Marketing Automation Selection: Finding a Future-Safe Vendor


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Marketers can do a better job of picking their marketing automation vendors if they roll up their sleeves and try. I wrote yesterday about building a requirements document to define the features you’ll look for. But you also need a company that supports your long-term success. Here’s how to identify a “future-safe” vendor.

  • Past innovations: a history of advanced thinking shows the vendor understands marketers’ needs and suggests they’ll adapt well to the future. But it’s not just about being first: no one company has all the good ideas. You also need to be sure the vendor is a fast follower, so its clients will quickly benefit from new ideas invented by everyone..
  • Flexible technology: no one can predict exactly how marketing automation will be used next. This means you need a system that can easily adapt to unexpected requirements. Look for APIs to coordinate with other systems and a database that supports custom objects. These are still surprisingly rare in B2B marketing automation systems.
  • Training and support: will the vendor help you to try existing features and proactively train you when they add something new? Both are important if you’re going to get the most from their system. To assess service, ask how support staff are trained, managed, and incented, and talk to existing clients.
  • Educational services: will the vendor help you learn about marketing practices in general, beyond training on their system? Vendors are in a unique position to see what’s new and what’s working across the industry, but only some take advantage of it. The good ones have programs to train client staff on marketing basics and on new tricks as the industry evolves. Some vendor provide benchmarks to make it easier to identify strengths, weaknesses, and opportunities.
  • Vertical expertise: how well does the vendor understand your industry, and do they have a particular concentration of industry clients? It’s true that marketing automation is pretty similar across different industries, but each still has its nuances. A vendor who specializes in your industry is more likely to add specialized features your industry needs. Training, support and education are also more likely to be industry-relevant.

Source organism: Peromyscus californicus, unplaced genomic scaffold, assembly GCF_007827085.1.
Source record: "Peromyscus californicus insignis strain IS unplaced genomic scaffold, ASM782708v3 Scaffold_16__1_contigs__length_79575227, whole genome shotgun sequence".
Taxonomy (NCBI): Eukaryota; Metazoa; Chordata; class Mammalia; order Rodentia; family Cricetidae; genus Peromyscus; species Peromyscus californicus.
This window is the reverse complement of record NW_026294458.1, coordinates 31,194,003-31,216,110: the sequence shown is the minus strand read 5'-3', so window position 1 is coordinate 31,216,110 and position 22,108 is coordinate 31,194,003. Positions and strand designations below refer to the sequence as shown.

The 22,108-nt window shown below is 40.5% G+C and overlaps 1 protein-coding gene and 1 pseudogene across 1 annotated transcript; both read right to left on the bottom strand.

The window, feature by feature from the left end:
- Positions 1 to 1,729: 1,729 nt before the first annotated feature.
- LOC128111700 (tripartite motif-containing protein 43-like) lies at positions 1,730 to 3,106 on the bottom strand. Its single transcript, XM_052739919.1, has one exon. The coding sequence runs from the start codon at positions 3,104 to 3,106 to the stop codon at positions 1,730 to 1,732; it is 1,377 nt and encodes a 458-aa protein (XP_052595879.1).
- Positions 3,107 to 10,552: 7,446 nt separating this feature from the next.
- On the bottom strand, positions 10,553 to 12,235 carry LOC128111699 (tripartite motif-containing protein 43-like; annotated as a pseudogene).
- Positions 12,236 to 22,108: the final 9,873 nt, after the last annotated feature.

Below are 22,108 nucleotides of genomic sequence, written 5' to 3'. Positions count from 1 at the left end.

• Financial strength: it’s not enough to just survive. A vendor needs resources to enhance its product and adapt to unexpected developments. Financial strength can also come from size, profitability, outside investment, or a large corporate parent. So define it broadly, but do take it into consideration.
  • Corporate culture: look for a match between your own company and the vendor. Some of this is based on size and style: big, systematic clients work best with big, systematic vendors. But you also need a vendor with pride in innovation, flexibility, and client success.

It’s harder to identify vendor characteristics than particular system features. But features come and go, often in ways you can’t predict. Picking a future-safe vendor is an important part of ensuring your long-term needs will be met.

Republished with author's permission from original post.


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